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Just wondering if I've got my facts straight....

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July 26, 2009 8:03:22 AM

Hi all!

Just wondering if anyone could confirm if i've got my facts straight on several things when it comes to upgrading a new PC:-

In regards to ESD:-

Some places have said to touch the PSU and/or Metal case of the system that is not plugged into the power outlet - the instructions in the motherboard manual actually say to not only turn off the power, but also unplug the PSU's power plug from the power outlet too.
Others have said to leave the PSU power plug plugged-in to the power outlet, but have the power turned off, since then this allows you to ground yourself since the PSU is actually plugged in.

I'm just wondering if you were to upgrade say a video card, RAM modules or HDD (or handle any computer components in general), which is the best approach to take to ensure to discharge static electricity? What approach do you take and just wondering what has/hasn't worked.

Also on this topic, my room has a timber floor with a small carpet on top. I've always rolled the carpet back before handling components since wood does not conduct electricity - from my understanding, but I'm still not sure which is the best way to ground myself.


Using 8-pin PCI-E connector for 6-pin video card

Just wondering, some new PSU's (like Antec TPQ-850) have one or two PCI-E 8 pin connectors fixed to the PSU, if I was to install a 4890 that requires 2 6-pin PCI-E power connectors, could I just use the 2 8-pin connectors - but simply only connect the 6-pin portions of them and leave the 2 extra pins dangling on the side? or do I have to use one of the modular PCI-E 6-pin cables and connect them via that? I just ask, since if I could use 6 of the 8-pin PCI-E which are already fixed to PSU and it would cut down on cabling.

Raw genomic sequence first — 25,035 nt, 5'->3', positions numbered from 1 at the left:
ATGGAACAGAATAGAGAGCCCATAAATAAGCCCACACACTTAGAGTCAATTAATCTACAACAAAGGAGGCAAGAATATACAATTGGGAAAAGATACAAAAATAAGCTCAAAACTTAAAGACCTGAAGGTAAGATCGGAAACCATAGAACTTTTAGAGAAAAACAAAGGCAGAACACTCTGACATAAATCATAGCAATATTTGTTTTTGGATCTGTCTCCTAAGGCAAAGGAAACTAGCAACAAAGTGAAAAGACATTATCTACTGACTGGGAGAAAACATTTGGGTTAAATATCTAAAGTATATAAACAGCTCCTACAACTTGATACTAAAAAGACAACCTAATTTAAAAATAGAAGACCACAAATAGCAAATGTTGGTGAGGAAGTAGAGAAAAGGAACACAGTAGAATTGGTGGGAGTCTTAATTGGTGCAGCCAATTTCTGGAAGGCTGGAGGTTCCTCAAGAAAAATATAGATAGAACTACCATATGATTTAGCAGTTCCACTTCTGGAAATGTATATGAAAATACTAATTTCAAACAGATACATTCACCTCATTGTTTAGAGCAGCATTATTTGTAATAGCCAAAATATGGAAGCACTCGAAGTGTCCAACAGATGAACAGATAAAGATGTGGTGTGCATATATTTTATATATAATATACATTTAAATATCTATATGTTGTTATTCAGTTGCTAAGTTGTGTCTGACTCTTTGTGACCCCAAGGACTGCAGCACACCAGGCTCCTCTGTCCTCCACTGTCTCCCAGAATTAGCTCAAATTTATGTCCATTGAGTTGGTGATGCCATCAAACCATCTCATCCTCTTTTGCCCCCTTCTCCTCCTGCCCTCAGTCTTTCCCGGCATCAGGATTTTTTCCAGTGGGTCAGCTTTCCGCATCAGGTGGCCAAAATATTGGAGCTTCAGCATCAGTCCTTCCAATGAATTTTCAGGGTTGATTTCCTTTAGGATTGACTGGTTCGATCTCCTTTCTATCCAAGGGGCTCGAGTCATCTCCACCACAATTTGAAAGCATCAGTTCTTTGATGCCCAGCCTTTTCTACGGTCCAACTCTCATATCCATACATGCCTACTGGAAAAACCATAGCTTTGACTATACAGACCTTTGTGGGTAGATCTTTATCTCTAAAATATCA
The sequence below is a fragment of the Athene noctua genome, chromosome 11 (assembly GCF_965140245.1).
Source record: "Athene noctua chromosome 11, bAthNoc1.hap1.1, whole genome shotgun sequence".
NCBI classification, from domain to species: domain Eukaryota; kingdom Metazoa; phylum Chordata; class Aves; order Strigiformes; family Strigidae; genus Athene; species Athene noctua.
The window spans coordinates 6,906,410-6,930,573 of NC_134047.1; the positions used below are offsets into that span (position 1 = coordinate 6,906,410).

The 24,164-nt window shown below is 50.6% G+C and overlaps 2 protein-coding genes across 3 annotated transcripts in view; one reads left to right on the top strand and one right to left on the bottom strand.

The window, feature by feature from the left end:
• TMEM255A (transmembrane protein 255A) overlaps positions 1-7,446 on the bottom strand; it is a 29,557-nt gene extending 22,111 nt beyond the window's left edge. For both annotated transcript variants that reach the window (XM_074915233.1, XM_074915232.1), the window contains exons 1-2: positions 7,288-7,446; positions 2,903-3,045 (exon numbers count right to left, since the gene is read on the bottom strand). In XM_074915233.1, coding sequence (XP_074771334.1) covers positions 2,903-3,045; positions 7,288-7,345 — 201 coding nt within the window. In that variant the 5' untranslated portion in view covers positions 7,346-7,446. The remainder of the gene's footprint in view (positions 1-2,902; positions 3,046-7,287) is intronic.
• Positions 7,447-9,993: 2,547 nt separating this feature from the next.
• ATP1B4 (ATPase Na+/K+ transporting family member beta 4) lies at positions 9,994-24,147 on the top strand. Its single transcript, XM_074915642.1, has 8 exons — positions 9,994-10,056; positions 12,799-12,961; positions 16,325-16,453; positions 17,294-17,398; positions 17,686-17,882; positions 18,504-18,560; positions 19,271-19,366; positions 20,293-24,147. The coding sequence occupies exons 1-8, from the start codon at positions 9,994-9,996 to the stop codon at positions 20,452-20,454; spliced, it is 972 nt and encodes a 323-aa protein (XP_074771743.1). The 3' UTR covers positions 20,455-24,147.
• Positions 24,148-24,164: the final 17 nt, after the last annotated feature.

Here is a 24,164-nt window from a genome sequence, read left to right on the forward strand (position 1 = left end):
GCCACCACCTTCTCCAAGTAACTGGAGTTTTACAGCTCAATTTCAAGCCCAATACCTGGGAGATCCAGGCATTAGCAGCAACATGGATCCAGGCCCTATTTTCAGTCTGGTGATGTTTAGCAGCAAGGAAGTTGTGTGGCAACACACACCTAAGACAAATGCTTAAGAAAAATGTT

At the moment, I have a single case fan plugged in via a Molex connection to the Antec TrueControl 2.0 550W PSU. On the Molex power connection it has "FAN ONLY" written on it, just wondering, if a new PSU does not indicate fan only on any of it's Molex power connectors, can the fan be plugged into any old Molex power connector then?

Just also wondering in general if putting my case on the side (since I find it easier to take out and insert video cards this way) is harmful for the HDD? I'm always super careful, but just curious if that can have a negative effect on the HDD..


Hope this isn't a too long a read! But any help, tips, etc would be great. I'm trying to learn what I can and some of the things like ESD in particular have me slightly worried.

Thanks.

July 26, 2009 8:32:42 AM

TL;DR

Unless you pilot a hydrogen zeppelin I wouldn't be overly concerned about ESD.

The instructions regarding the PSU conflict because they're targeting two different causes of ESD, electrostatic induction and triboelectric charging.

I'd say keep doing what you're doing. It's good to keep ESD in mind just don't get too Howard Hughes about it.
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a c 122 B Homebuilt system
July 26, 2009 3:04:34 PM